Nihilism, serotonin, and sacrament

Only in 2017 could a conservative mag run a thoughtful Burning Man decompression essay—that it’s The American Conservative is no surprise.

Robert Mariani’s lead claim—Burning Man staves off nihilism, if only temporarily—is a biting jab that happy-go-lucky San Franciscans would do well to take. He highlights all the usual pros and cons of the Burn with an older, conservative audience in mind—and in a few cases does it quite tenderly.

But to the point of how effective Burning Man is at staving off nihilism, he misses one huge factor.

While you’d think the high churchies at TAC (I say this affectionately) would be the first to acknowledge the power of sacrament, Mariani completely leaves the Playa’s serotonergic host out of his account. This is like talking about The Beatles without mentioning that their entire post-1964 oeuvre was directly shaped by psychedelic molecules. Which serious people do all the time.

Ritual, community, aesthetics, and alcoholic drink all have the bittersweet effect of staving off nihilism until they leave the bloodstream—moving the needle incrementally, at best. Psychedelics are a different story. Not a panacea, but a reliable, indelible means of getting enchanted. Of allowing meaning itself to get up in your face.

Psychedelics (and their cousins, empathogen/entactogens) are the sacrament that animates much of Burning Man’s post-post-modern, transparently “made-up” ritual and spirituality.

Except that unlike wafers and sweet wine, psychedelics are neurochemically guaranteed to get you somewhere. Where you take it from there is largely up to you.

This is not to say I’ve found the cure for secular, post-postmodern nihilism. But I’m less pessimistic than Mariani.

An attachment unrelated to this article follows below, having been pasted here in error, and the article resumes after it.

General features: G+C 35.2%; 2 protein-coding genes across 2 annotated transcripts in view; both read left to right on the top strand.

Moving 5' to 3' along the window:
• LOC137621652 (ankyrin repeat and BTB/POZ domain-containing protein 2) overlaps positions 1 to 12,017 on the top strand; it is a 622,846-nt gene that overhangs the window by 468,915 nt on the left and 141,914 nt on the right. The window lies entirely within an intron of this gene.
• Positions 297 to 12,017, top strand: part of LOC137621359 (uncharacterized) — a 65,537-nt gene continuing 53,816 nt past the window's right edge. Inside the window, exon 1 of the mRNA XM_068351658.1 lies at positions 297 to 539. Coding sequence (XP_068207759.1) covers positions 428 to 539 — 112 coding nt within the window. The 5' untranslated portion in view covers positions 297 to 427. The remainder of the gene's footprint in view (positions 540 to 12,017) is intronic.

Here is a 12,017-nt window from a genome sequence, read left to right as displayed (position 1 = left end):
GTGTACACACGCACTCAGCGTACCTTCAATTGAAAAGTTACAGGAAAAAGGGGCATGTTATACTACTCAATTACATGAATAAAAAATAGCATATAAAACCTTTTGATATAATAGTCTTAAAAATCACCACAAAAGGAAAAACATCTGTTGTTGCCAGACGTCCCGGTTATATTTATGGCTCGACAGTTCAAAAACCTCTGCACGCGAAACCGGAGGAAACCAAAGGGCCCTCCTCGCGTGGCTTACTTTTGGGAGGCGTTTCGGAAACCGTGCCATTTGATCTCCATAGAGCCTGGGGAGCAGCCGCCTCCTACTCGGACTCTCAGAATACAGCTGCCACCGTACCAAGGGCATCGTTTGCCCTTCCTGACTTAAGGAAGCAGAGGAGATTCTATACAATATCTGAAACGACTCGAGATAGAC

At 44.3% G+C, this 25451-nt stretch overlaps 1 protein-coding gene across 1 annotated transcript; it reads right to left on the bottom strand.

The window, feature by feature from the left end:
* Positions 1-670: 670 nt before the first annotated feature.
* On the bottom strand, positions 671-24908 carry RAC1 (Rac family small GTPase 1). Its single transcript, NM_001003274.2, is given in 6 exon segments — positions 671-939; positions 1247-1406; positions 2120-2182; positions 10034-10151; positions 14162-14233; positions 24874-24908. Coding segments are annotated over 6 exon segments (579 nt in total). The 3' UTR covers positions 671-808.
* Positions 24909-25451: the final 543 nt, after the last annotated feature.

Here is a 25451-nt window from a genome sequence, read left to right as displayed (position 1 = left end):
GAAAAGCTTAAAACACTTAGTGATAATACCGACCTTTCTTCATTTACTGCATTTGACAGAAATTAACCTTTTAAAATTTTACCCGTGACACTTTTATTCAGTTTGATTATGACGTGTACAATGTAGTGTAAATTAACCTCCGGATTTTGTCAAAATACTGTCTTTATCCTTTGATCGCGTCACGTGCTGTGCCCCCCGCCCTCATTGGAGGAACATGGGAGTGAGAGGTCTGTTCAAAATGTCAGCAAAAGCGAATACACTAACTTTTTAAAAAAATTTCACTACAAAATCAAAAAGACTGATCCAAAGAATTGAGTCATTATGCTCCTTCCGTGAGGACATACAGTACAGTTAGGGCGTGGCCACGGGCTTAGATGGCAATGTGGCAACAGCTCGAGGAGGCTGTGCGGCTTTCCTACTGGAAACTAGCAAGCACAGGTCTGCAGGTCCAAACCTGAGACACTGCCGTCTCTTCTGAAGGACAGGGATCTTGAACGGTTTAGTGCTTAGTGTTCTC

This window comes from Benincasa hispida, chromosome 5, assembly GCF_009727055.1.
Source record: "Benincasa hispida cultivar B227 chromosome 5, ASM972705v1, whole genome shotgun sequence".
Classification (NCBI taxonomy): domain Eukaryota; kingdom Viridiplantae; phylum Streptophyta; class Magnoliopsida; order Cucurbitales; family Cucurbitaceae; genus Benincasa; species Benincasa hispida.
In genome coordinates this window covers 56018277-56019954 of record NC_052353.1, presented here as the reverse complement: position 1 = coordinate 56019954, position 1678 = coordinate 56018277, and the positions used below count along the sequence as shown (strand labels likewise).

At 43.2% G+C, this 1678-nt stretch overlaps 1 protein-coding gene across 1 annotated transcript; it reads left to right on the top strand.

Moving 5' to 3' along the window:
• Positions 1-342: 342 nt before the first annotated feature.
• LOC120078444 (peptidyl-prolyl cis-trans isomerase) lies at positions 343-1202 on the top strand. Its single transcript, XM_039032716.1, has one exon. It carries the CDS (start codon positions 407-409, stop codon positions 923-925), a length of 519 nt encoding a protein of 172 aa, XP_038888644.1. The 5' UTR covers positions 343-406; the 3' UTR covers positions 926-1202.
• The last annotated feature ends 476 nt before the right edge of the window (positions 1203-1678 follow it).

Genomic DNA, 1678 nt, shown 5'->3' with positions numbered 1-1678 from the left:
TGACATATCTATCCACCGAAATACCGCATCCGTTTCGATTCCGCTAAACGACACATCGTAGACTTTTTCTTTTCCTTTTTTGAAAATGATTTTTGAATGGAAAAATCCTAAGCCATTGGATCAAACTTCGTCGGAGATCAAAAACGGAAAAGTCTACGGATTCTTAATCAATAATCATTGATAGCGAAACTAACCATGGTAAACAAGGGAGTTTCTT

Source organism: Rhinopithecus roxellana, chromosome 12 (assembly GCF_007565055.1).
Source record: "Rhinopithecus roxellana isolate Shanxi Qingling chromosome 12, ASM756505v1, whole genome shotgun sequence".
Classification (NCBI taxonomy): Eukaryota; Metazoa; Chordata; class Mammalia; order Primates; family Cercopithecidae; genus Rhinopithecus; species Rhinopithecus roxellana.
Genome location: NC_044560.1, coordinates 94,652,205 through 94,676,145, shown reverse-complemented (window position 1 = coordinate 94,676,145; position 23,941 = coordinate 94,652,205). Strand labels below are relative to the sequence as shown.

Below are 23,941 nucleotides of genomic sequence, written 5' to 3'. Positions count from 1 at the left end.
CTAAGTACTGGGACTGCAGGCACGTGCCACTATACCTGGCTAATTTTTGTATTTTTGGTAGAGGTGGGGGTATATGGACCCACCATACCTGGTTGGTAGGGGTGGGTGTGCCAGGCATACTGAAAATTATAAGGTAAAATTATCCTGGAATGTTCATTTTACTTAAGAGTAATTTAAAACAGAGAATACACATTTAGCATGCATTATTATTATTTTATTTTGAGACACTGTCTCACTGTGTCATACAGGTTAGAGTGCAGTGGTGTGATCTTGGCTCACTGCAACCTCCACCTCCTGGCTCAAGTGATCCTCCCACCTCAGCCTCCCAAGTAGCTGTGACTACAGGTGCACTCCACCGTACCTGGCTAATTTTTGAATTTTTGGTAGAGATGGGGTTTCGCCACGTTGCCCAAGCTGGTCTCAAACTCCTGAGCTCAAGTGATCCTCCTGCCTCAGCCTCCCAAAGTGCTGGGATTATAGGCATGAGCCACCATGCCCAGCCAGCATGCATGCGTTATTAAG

The work of restoring meaning and duende for this age—in the form of what David Chapman calls “the fluid mode“—starts on the level of the brain’s serotonin system, something everyone has. By some crazy grace, we have the tools to probe it.

Metaphysical musings from the Playa

Suffice to say that under qualia formalism both the feelings of oneness and separateness come from the properties of the mathematical object isomorphic to the phenomenology of one’s experience. In particular, the topology of such an object (and its orientability) may determine the degree to which one feels a self-other barrier. This is highly speculative, of course.

Analogous to the planetary habitable zone (neither too close to a star and thus burning nor too far and thus freezing), there might be a psychologically tolerable range for how much you believe in universal oneness. That is, it’s best to feel neither completely merged nor completely separate. Close enough that one can relate to others and not feel separate, but not so close that one’s existence feels redundant and cosmic loneliness sets in. Incidentally, this seems to be roughly the place at which Burners see themselves relative to other humans.

This from Qualia Computing, a true powerhouse of Whitmanic dynamism.